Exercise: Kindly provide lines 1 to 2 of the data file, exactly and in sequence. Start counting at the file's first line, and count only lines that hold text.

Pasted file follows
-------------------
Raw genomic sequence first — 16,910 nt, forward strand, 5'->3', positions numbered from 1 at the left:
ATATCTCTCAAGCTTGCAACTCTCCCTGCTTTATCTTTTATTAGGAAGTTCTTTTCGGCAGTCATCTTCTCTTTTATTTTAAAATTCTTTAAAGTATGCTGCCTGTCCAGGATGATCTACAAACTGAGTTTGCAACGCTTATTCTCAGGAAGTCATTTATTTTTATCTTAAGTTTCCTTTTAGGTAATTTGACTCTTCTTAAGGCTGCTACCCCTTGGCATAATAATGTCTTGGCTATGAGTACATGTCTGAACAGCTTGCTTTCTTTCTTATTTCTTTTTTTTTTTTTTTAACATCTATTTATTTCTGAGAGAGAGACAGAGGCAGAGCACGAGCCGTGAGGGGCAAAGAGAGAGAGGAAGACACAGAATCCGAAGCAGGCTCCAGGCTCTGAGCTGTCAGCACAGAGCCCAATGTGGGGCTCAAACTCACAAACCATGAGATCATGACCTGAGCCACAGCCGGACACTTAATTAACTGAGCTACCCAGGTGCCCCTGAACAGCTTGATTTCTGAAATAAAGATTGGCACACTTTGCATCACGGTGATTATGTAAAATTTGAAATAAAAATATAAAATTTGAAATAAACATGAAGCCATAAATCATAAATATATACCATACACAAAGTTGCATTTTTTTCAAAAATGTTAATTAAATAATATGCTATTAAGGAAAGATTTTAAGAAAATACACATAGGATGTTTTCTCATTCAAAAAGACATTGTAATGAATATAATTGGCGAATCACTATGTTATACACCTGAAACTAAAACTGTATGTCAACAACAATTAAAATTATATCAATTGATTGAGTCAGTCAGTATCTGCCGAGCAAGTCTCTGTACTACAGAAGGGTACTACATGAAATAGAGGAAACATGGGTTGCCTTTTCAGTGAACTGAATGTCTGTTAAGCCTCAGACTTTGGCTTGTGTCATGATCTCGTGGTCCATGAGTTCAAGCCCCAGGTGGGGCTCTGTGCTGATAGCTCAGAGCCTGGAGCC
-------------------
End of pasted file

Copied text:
Raw genomic sequence first — 16,910 nt, forward strand, 5'->3', positions numbered from 1 at the left:
ATATCTCTCAAGCTTGCAACTCTCCCTGCTTTATCTTTTATTAGGAAGTTCTTTTCGGCAGTCATCTTCTCTTTTATTTTAAAATTCTTTAAAGTATGCTGCCTGTCCAGGATGATCTACAAACTGAGTTTGCAACGCTTATTCTCAGGAAGTCATTTATTTTTATCTTAAGTTTCCTTTTAGGTAATTTGACTCTTCTTAAGGCTGCTACCCCTTGGCATAATAATGTCTTGGCTATGAGTACATGTCTGAACAGCTTGCTTTCTTTCTTATTTCTTTTTTTTTTTTTTTAACATCTATTTATTTCTGAGAGAGAGACAGAGGCAGAGCACGAGCCGTGAGGGGCAAAGAGAGAGAGGAAGACACAGAATCCGAAGCAGGCTCCAGGCTCTGAGCTGTCAGCACAGAGCCCAATGTGGGGCTCAAACTCACAAACCATGAGATCATGACCTGAGCCACAGCCGGACACTTAATTAACTGAGCTACCCAGGTGCCCCTGAACAGCTTGATTTCTGAAATAAAGATTGGCACACTTTGCATCACGGTGATTATGTAAAATTTGAAATAAAAATATAAAATTTGAAATAAACATGAAGCCATAAATCATAAATATATACCATACACAAAGTTGCATTTTTTTCAAAAATGTTAATTAAATAATATGCTATTAAGGAAAGATTTTAAGAAAATACACATAGGATGTTTTCTCATTCAAAAAGACATTGTAATGAATATAATTGGCGAATCACTATGTTATACACCTGAAACTAAAACTGTATGTCAACAACAATTAAAATTATATCAATTGATTGAGTCAGTCAGTATCTGCCGAGCAAGTCTCTGTACTACAGAAGGGTACTACATGAAATAGAGGAAACATGGGTTGCCTTTTCAGTGAACTGAATGTCTGTTAAGCCTCAGACTTTGGCTTGTGTCATGATCTCGTGGTCCATGAGTTCAAGCCCCAGGTGGGGCTCTGTGCTGATAGCTCAGAGCCTGGAGCC